With 2018 comes a milestone for me.  In the coming months, I will have been selling my paintings for thirty years. I’m sure I will refer to this milestone a few times here over the next year.  In fact, I have actually lost count, but I think I’m also in the ballpark of ten years of writing the Artist’s Perspective.  So, with those thirty years of selling paintings, and around ten in making observations of the art world itself, I ask myself, how’s it going, what’s new, what’s happening, what’s changed and what shall we expect in the coming months and years?

If you can imagine, when I began my painting career, there were plenty of galleries. None of them, or the artists they represented, had a website or used email because the internet was barely invented at that time. Not only was there no Facebook, there wasn’t even anything known as social media. If there was, it would simply have been face to face conversation. Today, none of us could imagine a world without much of this, but I remember the throws of having a gallery website created and eventually one for myself as an artist, in the 1990’s. Before that time, truthfully, it was the old phrase of location, location, location. Which meant, where you were located on the street, not online.  Artists pretty much sold their art in one of two ways, you were either in a gallery or you traveled to art shows. Always hated the thought of schlepping my artwork from show to show, I did very, very, little of the latter of those two.

With more commercial galleries than there are today, I think there was more opportunity for artists to find a good fit, but beginners actually competed against a bustling limited edition print market. Which by the way, also provided a low-cost product for collectors, created a healthy framing business for gallery owners and provided reasonable royalty income for artists.  The print market experienced a big hiccup during the 1990’s due to a saturation of product, and while a fragment of the print market still exists today, it’s nothing like in the heyday, where the secondary market for the prints by some artists reached well into the thousands. When this market slowed though, many galleries slowed with it. The ones that survived did so in part by selling local original paintings. The bigger galleries, of course, were able to get and represent more nationally known artists, and the world of art forged on.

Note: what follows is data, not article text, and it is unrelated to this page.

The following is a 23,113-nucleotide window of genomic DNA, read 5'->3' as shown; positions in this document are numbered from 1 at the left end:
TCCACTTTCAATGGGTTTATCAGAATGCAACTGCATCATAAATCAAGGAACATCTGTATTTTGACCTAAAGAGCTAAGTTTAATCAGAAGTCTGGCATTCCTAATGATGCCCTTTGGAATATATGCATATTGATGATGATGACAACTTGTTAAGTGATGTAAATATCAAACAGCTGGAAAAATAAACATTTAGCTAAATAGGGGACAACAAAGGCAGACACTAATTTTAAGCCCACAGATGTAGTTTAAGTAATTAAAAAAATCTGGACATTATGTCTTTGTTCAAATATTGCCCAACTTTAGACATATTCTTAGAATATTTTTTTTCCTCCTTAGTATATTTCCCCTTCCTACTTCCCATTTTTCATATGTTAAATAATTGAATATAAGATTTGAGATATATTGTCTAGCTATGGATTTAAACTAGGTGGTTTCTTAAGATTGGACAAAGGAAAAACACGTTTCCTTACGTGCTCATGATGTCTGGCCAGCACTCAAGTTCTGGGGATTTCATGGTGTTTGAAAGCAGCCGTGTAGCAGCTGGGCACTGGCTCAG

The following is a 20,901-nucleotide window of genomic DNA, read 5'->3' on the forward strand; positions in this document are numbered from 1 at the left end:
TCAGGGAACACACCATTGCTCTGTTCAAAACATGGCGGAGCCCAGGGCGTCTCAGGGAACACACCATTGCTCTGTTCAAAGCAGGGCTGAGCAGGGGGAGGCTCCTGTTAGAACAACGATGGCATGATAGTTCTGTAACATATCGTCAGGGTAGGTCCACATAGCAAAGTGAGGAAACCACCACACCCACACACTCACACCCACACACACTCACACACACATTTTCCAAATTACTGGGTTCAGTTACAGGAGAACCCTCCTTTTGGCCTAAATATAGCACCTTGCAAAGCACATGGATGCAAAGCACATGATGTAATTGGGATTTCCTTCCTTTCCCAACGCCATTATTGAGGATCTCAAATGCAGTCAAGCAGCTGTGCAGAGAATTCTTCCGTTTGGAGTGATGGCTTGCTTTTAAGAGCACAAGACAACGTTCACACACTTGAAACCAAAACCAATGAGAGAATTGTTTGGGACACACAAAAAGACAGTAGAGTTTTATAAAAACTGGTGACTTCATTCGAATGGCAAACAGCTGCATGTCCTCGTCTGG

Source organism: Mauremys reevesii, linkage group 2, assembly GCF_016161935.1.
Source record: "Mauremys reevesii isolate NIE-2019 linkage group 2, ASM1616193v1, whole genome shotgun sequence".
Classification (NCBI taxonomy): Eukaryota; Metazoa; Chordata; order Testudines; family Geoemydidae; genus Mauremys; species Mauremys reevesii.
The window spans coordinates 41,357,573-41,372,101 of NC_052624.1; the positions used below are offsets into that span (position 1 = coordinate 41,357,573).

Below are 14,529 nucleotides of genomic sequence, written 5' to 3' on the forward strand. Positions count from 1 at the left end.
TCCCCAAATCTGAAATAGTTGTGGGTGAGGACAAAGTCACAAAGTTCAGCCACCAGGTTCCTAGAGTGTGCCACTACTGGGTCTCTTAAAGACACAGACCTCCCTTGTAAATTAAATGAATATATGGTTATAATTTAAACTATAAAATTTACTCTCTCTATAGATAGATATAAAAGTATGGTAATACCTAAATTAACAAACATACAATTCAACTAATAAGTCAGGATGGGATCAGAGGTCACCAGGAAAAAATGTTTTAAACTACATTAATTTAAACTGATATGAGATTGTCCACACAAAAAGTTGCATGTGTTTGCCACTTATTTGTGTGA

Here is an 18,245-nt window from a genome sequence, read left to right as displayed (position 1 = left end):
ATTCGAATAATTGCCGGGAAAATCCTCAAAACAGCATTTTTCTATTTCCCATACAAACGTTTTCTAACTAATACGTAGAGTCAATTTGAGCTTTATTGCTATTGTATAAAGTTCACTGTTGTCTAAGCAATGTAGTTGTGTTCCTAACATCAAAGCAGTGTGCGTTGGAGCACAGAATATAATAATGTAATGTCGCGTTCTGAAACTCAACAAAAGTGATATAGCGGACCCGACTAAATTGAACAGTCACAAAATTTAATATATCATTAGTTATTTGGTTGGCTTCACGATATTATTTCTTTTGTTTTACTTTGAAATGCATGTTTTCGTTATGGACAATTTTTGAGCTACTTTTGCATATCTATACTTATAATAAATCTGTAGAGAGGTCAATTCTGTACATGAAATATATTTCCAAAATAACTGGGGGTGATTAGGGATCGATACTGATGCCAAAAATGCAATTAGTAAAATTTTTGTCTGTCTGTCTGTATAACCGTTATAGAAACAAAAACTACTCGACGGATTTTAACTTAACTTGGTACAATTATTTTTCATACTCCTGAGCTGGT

With prints, a new term arrived, giclee, (French “to spray”), basically amazing quality prints on canvas and watercolor paper, made using a huge and expensive inkjet printer. These prints offered a product that looked much like an original painting for on average, a 1/4 of the cost of the original. Collectors now had the choice of these original looking reproductions, often by nationally recognized artists, or buying original paintings by local artists. A choice is a good thing. But many of the frame shop galleries had to reboot themselves in the process of these changes. Some made it, again, others did not.

The vibrancy of every art destination in the United States has unarguably been propped up by commercial galleries. NYC, Scottsdale, AZ. Santa Fe, NM., Carmel, CA., Charleston, SC., on and on, have had art collectors come to them. But as mentioned, the world has changed in many ways, and how many of us find and purchase art has been ever changing as well.

Art festivals, non-profits having art shows, a plethora of plain air painting shows, artists personal websites, and online sales, have altered the commercial gallery’s role in truly representing artists. I also talk to galleries who never completely recovered from the last recession. Yet, in the process, increased rents and business costs have made it less profitable, and online shopping has been a game changer for retail in general.

With all of this said, art still finds its supporters, as it has for centuries. Visual art has been constantly redefined, and thus, becomes a broader brush. Mediums like digitally created art will continue to gain ground, but traditionally created art, I think will always be the foundation of a high tech, high touch world. Our fixation on a screen or a piece of glass isn’t ever quite as authentically nourished as it is in a world of touch and feel. Artists, never stop letting the art lover touch your work.  Allow them to relish in the feel of art, as opposed to simply looking at it. Screens are now being touched every day, millions of times a day, and the net result is something happens when they are touched. A discovery, a command, a result.  If the art we know and love is only to be seen, and its unique feel of paint, bronze, clay or stone, is never felt, this type of art will lose ground to a new virtual world. New generations are immersing themselves in a world of games, where digital renderings bring a world to life while allowing the viewer to move through the art and participate in it. It’s a place where fantasy and reality meet. The visual arts we think about as such, must stay in touch. Literally!

Life An Artful Life, Tom